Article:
Discussion of Tumours abnormalities

molecular basis or biology of cancers include the abnormalities in neoplastic cell behaviour which means the neoplastic cells exhibit different behaviour to normal cells in terms of





Karotype and progression

Stimulate angiogenesis

First tumour cell proliferation

the rate of cell proliferation within any population of cells depends on three things
the rate of tumour cell division: tumour cells can be pushed into the cell cycle more

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Genes involved in carcinogenesis there are four classes of genes can be affected to produce a neoplasm





  Oncogenes which means normal cellular genes that contribute to cancer when abnormal are called oncogenes .the normal counterpart of such a gene is called Proto-oncogenes which they are normal genes involved in cell division ,oncogenes are usually designated by three - letter abbreviations such as MYC or RAS .oncogenes are further designated by the prefix of (v-)for virus or (c-)for cell or chromosome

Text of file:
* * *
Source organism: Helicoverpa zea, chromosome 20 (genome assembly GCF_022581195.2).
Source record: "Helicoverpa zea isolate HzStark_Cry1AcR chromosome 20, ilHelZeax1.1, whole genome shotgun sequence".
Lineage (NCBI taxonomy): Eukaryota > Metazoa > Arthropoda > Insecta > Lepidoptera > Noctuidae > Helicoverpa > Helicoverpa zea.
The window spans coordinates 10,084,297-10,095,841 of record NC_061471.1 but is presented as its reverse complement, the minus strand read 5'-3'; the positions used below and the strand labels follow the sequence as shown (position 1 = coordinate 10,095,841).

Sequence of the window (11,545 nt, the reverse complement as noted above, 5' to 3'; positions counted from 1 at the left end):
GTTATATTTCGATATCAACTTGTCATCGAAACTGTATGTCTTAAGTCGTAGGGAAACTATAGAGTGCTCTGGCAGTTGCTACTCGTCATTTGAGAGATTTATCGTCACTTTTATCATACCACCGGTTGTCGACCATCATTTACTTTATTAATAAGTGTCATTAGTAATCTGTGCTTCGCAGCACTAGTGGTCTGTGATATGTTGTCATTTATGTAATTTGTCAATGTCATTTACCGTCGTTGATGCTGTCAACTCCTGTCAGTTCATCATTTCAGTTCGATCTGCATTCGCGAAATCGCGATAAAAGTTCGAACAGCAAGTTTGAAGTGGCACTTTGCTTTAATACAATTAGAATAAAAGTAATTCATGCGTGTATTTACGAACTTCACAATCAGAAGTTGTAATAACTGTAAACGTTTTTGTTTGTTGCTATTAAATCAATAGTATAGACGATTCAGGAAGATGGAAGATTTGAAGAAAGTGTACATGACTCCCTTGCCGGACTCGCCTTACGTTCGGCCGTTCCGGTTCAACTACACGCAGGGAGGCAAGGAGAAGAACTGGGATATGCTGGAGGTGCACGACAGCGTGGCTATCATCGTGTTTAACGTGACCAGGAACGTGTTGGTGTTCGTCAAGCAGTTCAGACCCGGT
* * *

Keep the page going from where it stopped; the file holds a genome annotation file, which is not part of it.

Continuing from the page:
some. corresponding to the origin of the oncogene when it was first detected. Proto-oncogenes can be activated (have increased activity) or over expressed (expressed at increased protein levels) by translo­cation (e.g., abl). promoter insertion (e.g.c-myc), mutations (e.g . ras), or amplification (e.g .HER2/neu). More than 100 oncogenes have been identified

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What we means by carcinogenesis a tumour or neoplasm is an overgrowth of tissue formed by a clone of cells bearing cumulative genetic injuries confers an additional growth advantage to the clone that possesses it these mutations can be 1- congenital :already present in the genome heritable cancers 2- acquired mutations brought about by exposure to a carcinogen (sporadic cancers)what are the stage process of carcinogenesis
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Cell growth first what tumour mean the tumour literally means swelling is either physiological or pathological ,physiological swelling eg. pregnant uterus pathological swelling eg. neoplastic or non neoplastic eg abscess inflammatory and bony callus what neoplasia means is an abnormal mass of the tissue , the growth of which is uncoordinated exceeds that of the normal tissue and persists in the same manner after cessation of the stimuli that evoked the change
 Normal cell growth

Cells fall into several different categories according to their propensity to divide and